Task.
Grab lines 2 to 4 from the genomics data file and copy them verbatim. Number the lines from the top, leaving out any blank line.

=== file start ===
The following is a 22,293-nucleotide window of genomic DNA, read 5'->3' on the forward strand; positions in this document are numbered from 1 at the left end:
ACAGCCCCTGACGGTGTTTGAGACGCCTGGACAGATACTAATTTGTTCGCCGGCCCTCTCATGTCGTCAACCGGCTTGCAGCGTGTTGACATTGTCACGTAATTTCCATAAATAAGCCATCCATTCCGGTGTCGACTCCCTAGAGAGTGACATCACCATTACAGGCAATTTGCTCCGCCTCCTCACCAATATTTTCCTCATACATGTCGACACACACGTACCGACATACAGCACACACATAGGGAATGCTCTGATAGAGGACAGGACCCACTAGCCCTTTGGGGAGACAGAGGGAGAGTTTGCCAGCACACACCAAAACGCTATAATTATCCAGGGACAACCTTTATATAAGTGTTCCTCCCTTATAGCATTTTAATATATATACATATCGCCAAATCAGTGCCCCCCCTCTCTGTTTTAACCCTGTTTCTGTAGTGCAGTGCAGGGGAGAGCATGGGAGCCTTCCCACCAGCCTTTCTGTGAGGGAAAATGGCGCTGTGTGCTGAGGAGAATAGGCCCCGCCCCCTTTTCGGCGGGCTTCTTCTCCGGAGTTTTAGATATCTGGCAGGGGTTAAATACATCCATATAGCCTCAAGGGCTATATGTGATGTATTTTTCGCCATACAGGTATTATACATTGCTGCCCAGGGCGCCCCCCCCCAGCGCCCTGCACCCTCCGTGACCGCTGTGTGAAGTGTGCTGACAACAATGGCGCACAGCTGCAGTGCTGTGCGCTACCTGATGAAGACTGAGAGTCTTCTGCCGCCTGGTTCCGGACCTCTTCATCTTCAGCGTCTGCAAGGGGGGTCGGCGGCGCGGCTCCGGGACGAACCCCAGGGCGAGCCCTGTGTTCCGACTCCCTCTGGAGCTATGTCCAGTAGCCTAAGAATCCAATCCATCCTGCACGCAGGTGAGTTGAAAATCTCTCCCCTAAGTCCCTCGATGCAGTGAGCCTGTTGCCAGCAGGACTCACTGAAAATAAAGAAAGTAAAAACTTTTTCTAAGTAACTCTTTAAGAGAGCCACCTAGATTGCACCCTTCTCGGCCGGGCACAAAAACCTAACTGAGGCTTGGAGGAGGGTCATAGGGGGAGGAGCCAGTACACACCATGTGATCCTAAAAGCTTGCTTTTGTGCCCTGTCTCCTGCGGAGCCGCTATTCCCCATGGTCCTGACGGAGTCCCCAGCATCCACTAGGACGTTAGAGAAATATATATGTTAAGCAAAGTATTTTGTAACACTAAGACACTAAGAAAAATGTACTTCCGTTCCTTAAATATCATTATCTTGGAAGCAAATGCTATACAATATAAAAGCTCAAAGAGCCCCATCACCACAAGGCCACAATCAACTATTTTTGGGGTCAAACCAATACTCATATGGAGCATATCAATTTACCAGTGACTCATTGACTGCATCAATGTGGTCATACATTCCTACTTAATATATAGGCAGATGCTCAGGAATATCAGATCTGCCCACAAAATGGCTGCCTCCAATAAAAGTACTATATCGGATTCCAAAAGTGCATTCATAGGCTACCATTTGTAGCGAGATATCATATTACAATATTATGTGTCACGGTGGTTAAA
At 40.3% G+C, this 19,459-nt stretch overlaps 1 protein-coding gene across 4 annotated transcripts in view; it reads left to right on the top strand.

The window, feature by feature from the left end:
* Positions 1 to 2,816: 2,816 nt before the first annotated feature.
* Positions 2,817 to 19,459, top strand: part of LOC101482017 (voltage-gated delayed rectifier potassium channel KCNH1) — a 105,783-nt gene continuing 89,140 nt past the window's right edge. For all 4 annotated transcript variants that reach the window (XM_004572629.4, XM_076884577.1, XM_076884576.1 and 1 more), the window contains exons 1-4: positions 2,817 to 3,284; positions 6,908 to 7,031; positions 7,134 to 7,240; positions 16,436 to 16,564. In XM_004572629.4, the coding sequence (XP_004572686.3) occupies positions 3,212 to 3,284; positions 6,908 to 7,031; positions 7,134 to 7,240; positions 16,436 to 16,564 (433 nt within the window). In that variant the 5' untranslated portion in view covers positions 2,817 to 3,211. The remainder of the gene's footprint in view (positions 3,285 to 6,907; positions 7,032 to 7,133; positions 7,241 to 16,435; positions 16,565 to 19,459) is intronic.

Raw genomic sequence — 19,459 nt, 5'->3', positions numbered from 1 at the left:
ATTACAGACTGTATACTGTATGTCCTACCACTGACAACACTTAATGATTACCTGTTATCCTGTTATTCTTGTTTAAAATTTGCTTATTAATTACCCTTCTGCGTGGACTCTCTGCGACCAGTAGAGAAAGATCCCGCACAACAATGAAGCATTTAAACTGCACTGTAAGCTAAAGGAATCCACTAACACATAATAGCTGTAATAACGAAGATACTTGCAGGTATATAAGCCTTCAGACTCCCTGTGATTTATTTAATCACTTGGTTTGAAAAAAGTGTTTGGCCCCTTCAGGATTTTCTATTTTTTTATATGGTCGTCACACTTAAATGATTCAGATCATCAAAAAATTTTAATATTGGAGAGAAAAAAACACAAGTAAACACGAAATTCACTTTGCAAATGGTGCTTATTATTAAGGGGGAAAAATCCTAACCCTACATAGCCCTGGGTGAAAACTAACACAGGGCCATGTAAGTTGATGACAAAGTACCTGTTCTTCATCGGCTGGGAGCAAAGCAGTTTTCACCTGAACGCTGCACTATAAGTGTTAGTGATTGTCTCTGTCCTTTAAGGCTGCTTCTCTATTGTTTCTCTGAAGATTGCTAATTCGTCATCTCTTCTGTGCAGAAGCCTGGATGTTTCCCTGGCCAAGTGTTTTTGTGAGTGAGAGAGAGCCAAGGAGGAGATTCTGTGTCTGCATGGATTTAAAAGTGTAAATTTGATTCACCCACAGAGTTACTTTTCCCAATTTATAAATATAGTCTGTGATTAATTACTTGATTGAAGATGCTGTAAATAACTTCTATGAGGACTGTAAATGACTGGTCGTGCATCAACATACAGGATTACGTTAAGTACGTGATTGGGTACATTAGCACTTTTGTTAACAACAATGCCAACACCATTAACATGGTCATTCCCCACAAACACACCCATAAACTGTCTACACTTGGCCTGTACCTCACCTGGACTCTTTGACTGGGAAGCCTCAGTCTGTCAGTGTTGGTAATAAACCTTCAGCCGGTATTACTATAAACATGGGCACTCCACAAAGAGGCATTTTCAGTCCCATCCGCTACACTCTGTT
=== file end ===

ACAGCCCCTGACGGTGTTTGAGACGCCTGGACAGATACTAATTTGTTCGCCGGCCCTCTCATGTCGTCAACCGGCTTGCAGCGTGTTGACATTGTCACGTAATTTCCATAAATAAGCCATCCATTCCGGTGTCGACTCCCTAGAGAGTGACATCACCATTACAGGCAATTTGCTCCGCCTCCTCACCAATATTTTCCTCATACATGTCGACACACACGTACCGACATACAGCACACACATAGGGAATGCTCTGATAGAGGACAGGACCCACTAGCCCTTTGGGGAGACAGAGGGAGAGTTTGCCAGCACACACCAAAACGCTATAATTATCCAGGGACAACCTTTATATAAGTGTTCCTCCCTTATAGCATTTTAATATATATACATATCGCCAAATCAGTGCCCCCCCTCTCTGTTTTAACCCTGTTTCTGTAGTGCAGTGCAGGGGAGAGCATGGGAGCCTTCCCACCAGCCTTTCTGTGAGGGAAAATGGCGCTGTGTGCTGAGGAGAATAGGCCCCGCCCCCTTTTCGGCGGGCTTCTTCTCCGGAGTTTTAGATATCTGGCAGGGGTTAAATACATCCATATAGCCTCAAGGGCTATATGTGATGTATTTTTCGCCATACAGGTATTATACATTGCTGCCCAGGGCGCCCCCCCCCAGCGCCCTGCACCCTCCGTGACCGCTGTGTGAAGTGTGCTGACAACAATGGCGCACAGCTGCAGTGCTGTGCGCTACCTGATGAAGACTGAGAGTCTTCTGCCGCCTGGTTCCGGACCTCTTCATCTTCAGCGTCTGCAAGGGGGGTCGGCGGCGCGGCTCCGGGACGAACCCCAGGGCGAGCCCTGTGTTCCGACTCCCTCTGGAGCTATGTCCAGTAGCCTAAGAATCCAATCCATCCTGCACGCAGGTGAGTTGAAAATCTCTCCCCTAAGTCCCTCGATGCAGTGAGCCTGTTGCCAGCAGGACTCACTGAAAATAAAGAAAGTAAAAACTTTTTCTAAGTAACTCTTTAAGAGAGCCACCTAGATTGCACCCTTCTCGGCCGGGCACAAAAACCTAACTGAGGCTTGGAGGAGGGTCATAGGGGGAGGAGCCAGTACACACCATGTGATCCTAAAAGCTTGCTTTTGTGCCCTGTCTCCTGCGGAGCCGCTATTCCCCATGGTCCTGACGGAGTCCCCAGCATCCACTAGGACGTTAGAGAAATATATATGTTAAGCAAAGTATTTTGTAACACTAAGACACTAAGAAAAATGTACTTCCGTTCCTTAAATATCATTATCTTGGAAGCAAATGCTATACAATATAAAAGCTCAAAGAGCCCCATCACCACAAGGCCACAATCAACTATTTTTGGGGTCAAACCAATACTCATATGGAGCATATCAATTTACCAGTGACTCATTGACTGCATCAATGTGGTCATACATTCCTACTTAATATATAGGCAGATGCTCAGGAATATCAGATCTGCCCACAAAATGGCTGCCTCCAATAAAAGTACTATATCGGATTCCAAAAGTGCATTCATAGGCTACCATTTGTAGCGAGATATCATATTACAATATTATGTGTCACGGTGGTTAAA
At 40.3% G+C, this 19,459-nt stretch overlaps 1 protein-coding gene across 4 annotated transcripts in view; it reads left to right on the top strand.

The window, feature by feature from the left end: